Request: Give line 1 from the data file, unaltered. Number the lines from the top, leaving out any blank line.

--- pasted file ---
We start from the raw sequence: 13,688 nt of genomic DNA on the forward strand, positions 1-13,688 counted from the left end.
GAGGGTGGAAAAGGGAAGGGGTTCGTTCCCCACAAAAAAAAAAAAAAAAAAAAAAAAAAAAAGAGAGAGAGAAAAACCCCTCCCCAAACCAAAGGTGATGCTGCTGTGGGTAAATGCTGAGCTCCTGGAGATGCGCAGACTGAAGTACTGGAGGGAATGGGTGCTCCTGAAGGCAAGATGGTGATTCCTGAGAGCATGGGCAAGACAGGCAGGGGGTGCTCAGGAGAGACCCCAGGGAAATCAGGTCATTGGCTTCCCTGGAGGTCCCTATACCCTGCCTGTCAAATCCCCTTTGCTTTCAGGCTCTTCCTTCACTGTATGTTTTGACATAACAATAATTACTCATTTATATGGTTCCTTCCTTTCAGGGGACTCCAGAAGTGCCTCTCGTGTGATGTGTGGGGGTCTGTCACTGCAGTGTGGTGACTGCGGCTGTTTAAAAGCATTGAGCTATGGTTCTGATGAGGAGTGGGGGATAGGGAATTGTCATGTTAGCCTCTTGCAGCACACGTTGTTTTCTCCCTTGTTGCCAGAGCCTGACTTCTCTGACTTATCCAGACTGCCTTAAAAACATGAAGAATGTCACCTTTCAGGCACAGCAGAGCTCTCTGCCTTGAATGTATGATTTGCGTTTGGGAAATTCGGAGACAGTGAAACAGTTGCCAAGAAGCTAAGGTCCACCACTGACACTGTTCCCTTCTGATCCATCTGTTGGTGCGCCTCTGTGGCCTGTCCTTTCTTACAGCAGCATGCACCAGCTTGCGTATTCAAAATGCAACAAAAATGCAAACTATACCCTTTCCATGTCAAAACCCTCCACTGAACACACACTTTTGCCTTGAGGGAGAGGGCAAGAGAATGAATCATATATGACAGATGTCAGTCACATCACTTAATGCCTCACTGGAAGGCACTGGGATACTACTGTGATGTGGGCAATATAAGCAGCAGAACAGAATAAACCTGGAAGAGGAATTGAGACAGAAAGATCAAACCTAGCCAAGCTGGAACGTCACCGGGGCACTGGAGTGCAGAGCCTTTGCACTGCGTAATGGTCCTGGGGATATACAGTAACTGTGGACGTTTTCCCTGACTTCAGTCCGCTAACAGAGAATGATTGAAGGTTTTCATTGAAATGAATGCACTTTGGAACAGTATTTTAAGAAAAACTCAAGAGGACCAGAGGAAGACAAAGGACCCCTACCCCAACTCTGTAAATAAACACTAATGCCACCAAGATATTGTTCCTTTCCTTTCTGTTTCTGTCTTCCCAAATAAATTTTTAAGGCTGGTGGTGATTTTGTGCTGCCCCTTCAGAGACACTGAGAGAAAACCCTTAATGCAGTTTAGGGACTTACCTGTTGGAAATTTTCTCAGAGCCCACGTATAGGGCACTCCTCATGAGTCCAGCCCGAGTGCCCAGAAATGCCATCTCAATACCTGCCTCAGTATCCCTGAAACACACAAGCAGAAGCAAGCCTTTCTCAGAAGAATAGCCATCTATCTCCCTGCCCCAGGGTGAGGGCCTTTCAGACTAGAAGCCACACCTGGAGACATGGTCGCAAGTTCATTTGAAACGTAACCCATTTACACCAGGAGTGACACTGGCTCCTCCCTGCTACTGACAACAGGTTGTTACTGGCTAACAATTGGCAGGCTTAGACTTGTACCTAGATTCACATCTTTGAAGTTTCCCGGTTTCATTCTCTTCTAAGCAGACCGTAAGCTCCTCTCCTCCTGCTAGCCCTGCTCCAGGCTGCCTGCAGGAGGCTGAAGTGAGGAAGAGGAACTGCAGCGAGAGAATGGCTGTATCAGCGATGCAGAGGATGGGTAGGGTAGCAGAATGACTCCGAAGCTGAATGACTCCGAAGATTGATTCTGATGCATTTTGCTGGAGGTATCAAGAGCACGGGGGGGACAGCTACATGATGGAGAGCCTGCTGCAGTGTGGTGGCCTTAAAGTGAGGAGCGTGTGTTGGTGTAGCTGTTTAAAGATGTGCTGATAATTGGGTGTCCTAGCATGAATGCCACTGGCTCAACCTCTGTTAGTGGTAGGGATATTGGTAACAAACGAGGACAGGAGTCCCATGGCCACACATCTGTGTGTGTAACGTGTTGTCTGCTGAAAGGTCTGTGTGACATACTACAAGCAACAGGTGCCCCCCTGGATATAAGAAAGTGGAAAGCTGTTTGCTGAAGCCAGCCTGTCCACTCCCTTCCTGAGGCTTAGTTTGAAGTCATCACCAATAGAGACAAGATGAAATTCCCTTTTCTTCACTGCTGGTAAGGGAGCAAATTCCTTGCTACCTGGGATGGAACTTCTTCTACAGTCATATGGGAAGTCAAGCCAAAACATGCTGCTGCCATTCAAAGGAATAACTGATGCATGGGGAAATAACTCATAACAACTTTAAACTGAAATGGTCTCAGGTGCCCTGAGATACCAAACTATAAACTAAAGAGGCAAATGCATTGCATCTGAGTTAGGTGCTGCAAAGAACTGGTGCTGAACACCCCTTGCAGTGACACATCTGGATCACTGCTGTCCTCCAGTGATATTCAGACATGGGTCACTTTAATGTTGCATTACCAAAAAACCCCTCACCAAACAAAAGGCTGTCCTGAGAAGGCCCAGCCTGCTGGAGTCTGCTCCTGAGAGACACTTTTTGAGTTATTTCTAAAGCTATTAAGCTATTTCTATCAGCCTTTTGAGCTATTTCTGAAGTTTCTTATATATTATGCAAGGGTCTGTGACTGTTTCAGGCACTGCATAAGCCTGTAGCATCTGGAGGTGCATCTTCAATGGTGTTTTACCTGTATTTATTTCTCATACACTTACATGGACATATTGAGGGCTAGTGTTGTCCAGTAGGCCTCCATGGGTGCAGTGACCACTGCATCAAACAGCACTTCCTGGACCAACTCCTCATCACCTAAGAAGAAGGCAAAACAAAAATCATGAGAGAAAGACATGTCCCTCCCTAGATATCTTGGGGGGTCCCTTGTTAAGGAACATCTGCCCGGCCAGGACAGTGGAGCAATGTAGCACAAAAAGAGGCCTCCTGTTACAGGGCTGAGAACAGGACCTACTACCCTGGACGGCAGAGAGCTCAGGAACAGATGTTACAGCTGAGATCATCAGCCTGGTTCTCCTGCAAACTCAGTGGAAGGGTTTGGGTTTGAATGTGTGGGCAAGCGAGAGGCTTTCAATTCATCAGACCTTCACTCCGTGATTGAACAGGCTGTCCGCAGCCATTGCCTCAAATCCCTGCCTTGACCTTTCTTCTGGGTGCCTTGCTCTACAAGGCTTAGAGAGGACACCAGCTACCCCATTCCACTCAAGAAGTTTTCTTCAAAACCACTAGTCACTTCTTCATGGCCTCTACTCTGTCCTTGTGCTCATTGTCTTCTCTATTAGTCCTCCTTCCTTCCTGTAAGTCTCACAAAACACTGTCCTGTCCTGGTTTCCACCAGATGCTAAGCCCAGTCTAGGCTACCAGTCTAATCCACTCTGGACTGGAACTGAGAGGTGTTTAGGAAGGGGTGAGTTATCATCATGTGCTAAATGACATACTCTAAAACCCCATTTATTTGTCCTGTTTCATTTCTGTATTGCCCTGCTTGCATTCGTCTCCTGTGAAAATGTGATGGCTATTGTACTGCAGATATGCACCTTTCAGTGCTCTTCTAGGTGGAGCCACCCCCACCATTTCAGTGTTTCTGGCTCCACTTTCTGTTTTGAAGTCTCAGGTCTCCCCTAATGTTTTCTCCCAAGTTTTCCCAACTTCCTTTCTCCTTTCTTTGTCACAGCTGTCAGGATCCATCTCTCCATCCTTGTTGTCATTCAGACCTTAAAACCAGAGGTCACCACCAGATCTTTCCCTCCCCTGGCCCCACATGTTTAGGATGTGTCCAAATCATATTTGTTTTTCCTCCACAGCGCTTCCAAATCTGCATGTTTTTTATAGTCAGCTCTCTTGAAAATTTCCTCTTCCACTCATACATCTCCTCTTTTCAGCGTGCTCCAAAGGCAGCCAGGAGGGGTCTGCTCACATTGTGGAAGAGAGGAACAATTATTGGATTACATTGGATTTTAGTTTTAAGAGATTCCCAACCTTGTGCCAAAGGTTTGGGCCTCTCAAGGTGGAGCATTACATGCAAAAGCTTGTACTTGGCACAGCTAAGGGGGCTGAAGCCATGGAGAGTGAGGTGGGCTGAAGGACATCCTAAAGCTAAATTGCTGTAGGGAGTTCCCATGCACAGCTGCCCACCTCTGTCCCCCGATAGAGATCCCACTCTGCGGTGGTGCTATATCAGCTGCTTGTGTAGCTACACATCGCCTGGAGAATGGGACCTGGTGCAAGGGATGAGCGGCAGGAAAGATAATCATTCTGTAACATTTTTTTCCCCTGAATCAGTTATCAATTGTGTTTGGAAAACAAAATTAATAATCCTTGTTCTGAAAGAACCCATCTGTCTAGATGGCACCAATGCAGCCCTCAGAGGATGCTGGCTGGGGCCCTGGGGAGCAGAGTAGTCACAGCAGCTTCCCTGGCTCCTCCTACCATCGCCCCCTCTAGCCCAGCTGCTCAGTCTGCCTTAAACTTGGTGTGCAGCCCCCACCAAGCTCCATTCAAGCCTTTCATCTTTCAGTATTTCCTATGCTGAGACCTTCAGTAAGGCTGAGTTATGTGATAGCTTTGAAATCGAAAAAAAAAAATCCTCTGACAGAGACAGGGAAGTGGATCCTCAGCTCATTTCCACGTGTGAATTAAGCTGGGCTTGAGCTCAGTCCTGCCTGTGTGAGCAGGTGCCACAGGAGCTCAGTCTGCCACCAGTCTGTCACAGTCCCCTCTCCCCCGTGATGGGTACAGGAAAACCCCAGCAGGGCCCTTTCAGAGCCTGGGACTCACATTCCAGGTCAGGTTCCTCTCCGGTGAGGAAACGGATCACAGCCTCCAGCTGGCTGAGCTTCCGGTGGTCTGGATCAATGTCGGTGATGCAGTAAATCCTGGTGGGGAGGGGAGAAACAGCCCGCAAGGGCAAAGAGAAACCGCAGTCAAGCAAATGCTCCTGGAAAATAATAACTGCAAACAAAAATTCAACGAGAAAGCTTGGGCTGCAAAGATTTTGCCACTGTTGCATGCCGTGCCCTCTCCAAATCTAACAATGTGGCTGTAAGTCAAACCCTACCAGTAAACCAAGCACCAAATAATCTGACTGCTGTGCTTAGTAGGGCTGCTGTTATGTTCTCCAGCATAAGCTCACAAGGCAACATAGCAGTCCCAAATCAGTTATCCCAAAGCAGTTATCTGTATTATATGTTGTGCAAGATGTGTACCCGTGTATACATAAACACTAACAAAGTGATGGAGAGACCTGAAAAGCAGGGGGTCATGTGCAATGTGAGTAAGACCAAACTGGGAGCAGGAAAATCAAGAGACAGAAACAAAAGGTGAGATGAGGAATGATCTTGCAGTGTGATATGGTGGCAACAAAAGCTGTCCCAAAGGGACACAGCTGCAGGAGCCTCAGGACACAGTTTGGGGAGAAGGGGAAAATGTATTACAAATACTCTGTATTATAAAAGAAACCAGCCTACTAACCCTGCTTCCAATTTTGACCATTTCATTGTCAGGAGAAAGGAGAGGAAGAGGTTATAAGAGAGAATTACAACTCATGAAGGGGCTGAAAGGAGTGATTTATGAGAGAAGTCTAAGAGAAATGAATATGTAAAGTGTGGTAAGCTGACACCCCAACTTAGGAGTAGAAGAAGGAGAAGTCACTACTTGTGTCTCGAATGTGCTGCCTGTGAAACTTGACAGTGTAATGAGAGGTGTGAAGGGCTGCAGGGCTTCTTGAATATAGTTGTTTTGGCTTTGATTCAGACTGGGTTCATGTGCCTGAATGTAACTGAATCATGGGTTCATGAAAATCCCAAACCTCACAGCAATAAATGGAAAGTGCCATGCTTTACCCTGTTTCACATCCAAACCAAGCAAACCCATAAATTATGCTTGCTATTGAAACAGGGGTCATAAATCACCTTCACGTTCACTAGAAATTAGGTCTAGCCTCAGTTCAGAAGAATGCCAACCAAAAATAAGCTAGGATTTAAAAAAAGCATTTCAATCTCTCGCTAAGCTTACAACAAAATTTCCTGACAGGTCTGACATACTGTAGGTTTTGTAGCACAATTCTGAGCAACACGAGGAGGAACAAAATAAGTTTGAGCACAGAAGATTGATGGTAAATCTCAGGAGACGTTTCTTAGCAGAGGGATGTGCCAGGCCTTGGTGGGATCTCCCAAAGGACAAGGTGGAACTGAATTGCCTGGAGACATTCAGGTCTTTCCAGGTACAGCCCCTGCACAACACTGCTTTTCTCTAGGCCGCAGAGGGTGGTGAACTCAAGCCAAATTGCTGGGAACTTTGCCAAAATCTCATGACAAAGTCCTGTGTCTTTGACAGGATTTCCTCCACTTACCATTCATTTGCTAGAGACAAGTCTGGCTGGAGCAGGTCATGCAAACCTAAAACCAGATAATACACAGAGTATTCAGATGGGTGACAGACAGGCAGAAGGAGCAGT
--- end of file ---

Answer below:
We start from the raw sequence: 13,688 nt of genomic DNA on the forward strand, positions 1-13,688 counted from the left end.